Polyurethane foams have an upper operating temp of ~175F, well above the exit-air temp of your dryer unless it's already on fire. Even under fault conditions the temp at the exit is unlikely to exceed 70C/158F (source.)
Fireblock versions have the same operating temp, but are treated to limit flame spread & smoke (primarily between floors) when the house is already on fire. Since the vent is on an exterior wall, that feature isn't necessary.
Fiberglass insulation is nearly useless in this type of application and results in yet another air infiltration leak into the house. (Fiberglass is an air-filter, not an air-barrier. Stuffing wads of paper in there would be a more effective air-block.) The dryer vent itself is also a big leak, but some of the better vent backflow preventers reduce that air leak almost entirely (when the dryer isn't in use.):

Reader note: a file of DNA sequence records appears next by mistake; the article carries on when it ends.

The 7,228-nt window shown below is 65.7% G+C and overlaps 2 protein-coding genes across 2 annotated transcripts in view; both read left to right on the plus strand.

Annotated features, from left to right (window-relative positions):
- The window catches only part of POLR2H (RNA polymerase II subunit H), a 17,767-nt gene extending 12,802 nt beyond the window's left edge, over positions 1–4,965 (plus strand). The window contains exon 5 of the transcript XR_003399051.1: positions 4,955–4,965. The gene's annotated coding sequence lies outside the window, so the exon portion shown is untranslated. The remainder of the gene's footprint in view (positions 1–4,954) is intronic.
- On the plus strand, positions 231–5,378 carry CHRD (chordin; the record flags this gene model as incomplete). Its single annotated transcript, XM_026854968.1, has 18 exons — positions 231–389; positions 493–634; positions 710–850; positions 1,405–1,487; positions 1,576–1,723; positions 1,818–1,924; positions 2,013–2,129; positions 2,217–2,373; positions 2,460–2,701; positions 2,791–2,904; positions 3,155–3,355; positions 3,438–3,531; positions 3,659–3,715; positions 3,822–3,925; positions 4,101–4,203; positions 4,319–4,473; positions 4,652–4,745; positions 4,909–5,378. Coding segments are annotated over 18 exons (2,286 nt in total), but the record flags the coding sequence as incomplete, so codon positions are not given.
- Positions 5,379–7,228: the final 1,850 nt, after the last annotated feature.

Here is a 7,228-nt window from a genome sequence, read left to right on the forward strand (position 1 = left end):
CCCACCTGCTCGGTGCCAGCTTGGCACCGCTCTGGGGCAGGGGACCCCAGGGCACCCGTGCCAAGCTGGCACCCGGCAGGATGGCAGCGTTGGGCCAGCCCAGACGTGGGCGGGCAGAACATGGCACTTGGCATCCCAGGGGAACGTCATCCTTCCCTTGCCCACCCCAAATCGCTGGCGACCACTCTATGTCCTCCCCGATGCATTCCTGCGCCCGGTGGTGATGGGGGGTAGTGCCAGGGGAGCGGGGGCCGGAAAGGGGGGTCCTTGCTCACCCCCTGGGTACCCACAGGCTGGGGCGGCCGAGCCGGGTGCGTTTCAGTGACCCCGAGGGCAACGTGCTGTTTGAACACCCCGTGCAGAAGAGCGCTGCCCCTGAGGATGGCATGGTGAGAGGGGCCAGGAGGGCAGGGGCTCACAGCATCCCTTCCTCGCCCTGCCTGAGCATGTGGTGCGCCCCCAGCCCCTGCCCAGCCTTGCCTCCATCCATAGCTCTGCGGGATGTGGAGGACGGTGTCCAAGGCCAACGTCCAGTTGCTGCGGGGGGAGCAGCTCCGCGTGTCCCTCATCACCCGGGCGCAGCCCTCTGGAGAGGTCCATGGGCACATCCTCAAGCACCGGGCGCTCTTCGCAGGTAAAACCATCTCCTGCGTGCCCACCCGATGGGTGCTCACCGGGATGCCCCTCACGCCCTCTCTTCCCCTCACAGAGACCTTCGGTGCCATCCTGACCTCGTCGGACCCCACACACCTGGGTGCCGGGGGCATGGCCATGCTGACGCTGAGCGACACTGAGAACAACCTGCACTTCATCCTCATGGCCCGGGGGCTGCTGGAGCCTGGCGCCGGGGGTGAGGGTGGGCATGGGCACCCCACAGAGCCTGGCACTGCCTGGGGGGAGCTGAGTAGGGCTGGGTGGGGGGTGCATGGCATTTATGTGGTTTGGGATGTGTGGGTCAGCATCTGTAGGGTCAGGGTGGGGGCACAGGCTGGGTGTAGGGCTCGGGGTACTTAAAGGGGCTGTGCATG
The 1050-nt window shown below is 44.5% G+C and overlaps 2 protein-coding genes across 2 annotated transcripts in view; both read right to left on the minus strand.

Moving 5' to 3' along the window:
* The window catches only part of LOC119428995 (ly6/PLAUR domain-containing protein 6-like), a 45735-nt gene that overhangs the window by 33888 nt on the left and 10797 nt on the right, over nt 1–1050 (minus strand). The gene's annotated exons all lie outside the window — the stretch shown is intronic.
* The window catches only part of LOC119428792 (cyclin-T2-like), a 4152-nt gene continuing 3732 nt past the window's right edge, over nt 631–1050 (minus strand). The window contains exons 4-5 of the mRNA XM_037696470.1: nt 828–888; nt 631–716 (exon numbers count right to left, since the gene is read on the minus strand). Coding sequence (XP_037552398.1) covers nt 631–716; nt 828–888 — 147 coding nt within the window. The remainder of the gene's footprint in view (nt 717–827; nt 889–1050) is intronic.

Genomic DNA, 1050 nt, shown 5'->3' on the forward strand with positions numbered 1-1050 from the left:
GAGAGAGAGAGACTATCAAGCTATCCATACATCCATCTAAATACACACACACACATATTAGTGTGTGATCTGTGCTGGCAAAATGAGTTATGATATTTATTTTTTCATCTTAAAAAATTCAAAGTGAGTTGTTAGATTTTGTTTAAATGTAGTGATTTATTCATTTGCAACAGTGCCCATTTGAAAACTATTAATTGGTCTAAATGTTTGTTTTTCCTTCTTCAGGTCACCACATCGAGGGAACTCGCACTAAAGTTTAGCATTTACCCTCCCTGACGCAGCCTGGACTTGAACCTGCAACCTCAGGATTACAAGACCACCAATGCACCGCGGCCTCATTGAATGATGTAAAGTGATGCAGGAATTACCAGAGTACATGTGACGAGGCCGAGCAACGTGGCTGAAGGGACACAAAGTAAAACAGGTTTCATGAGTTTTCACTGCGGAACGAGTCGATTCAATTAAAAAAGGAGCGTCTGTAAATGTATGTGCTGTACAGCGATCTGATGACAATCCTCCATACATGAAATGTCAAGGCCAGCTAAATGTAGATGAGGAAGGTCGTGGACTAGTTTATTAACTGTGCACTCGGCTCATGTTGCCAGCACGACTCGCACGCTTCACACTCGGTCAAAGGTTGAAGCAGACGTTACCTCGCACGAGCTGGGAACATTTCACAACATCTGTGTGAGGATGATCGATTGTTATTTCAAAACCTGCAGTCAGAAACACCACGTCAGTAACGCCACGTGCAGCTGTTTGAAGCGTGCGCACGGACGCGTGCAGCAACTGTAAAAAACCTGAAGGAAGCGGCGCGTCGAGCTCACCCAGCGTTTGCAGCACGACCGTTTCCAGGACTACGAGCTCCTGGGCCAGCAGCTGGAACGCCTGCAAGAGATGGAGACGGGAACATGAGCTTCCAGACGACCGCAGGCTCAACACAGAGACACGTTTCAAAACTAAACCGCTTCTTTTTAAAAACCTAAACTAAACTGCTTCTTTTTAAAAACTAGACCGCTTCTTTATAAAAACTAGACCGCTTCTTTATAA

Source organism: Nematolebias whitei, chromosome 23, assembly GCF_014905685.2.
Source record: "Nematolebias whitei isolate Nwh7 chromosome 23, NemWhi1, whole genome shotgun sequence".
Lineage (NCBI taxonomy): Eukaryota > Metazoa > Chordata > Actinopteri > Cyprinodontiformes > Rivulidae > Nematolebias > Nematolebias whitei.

(There are multiple vendors of similar units.)
These are far more effective than standard dryer vents, and are designed to be easily cleaned of lint, unlike some of their less-effective cousins.